The result is a monoculture of affluence. “The Manhattanization of Uptown,” says Larry Millett, the St. Paul architecture critic and author of Once There Were Castles: Lost Mansions and Estates of the Twin Cities. It’s not Park Avenue—“Architecturally, I don’t think anyone’s drooling over the stuff.” All the value is inside, in the amenities, but the effect is the same. Taken far enough, it’s Europe: wealth in the city center, everyone else on the outskirts, a city out of balance.
“We don’t build cities the way we used to,” Fisher says, “one lot at a time, some large homes, some small, so you could move down the street to a bigger house when you got a family, move into a smaller one down the street when the house emptied out.” There weren’t big banks giving big loans to big developers to develop massive numbers of units. Everything was smaller and more local, and few were priced out. “What this led to was diversity,” says Fisher. “You could stay in your neighborhood as you aged. You didn’t have to leave your community.”
Other cities have enforced some balance, allowing developers to build more densely if they include affordable housing units as part of a project or agree to build some elsewhere. But density discussions here tend to get bogged down in debates over height and historicity. Two years ago, the Minneapolis City Council approved a moratorium on “large-scale” projects in Linden Hills. In Dinkytown, a developer recently backed off plans to develop a hotel after the City Council voted to explore whether a one-story brick building in the way was somehow historic. “People remember how Minneapolis and St. Paul were 50 years ago,” says Fisher. “But we’re headed toward being a very different city: bigger and much more thriving. And I don’t think we’ve come to grips with that.” Millett wonders if nostalgia hasn’t given way to fantasy: “I sometimes get the impression that people dream that the city will get developed with little two-story houses with a violin shop on the bottom run by a little German guy, but it doesn’t happen that way.”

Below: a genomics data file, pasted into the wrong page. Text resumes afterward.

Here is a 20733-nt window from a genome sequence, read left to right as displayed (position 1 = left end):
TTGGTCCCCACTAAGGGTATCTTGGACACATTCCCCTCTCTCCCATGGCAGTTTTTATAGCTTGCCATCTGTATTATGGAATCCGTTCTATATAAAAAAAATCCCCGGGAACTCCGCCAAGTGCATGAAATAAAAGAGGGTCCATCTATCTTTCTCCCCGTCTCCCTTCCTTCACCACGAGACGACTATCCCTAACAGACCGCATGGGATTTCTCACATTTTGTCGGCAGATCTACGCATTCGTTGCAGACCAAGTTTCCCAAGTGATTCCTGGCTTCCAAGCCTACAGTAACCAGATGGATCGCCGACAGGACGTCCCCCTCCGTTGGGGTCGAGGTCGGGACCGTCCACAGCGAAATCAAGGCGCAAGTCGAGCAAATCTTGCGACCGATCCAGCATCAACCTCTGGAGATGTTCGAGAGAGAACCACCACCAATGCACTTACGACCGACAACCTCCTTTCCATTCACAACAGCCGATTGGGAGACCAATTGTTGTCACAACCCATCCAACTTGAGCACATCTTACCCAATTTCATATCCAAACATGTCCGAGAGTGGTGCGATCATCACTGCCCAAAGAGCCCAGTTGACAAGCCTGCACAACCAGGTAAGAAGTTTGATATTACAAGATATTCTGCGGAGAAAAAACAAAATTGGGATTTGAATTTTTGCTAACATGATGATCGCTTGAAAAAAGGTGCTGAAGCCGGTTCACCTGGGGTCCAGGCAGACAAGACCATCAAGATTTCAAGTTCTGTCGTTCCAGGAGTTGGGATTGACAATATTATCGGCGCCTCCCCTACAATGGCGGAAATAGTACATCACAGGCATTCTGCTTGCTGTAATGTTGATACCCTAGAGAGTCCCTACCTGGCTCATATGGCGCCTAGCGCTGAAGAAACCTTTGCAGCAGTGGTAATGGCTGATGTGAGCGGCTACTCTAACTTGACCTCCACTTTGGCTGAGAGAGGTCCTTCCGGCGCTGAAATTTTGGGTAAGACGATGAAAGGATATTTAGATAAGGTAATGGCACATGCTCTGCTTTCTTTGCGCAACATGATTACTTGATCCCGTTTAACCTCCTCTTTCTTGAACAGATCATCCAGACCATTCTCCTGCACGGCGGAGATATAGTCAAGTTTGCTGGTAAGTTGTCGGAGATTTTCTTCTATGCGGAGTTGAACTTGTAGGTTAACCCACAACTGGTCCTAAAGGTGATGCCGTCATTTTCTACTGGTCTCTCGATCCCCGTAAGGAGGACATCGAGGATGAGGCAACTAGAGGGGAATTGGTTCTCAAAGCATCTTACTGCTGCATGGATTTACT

In 2008, one of the first ultra-luxe developments in the Twin Cities opened in the Lyn-Lake area of Uptown: Blue, a 242-apartment complex for people who, according to its developer, “work hard and play hard.” That the country had just fallen off the financial cliff didn’t matter one simoleon—Blue filled up. There’s a pool and sauna, a pub with a pool table, a private dog park, and a “Zen courtyard.” A few years later, the same developer—Greco—built Flux several blocks away on the Midtown Greenway, billed as “resort living.” The Walkway and other new Uptown developments now use the same resort metaphor in their marketing, as though life in the coldest large city in America can be—with the right amenities—a beach.
That so many of these ultra-luxe complexes are in Uptown makes some historical sense. In the 1870s, weekenders would train out from Minneapolis to lounge in sprawling resorts on Lake Calhoun, camp along the shores, or picnic in Lakewood Cemetery. When the tracks were extended west, resorters moved on to Lake Minnetonka, and though the hotels disappeared there, too, the moneyed clientele stayed.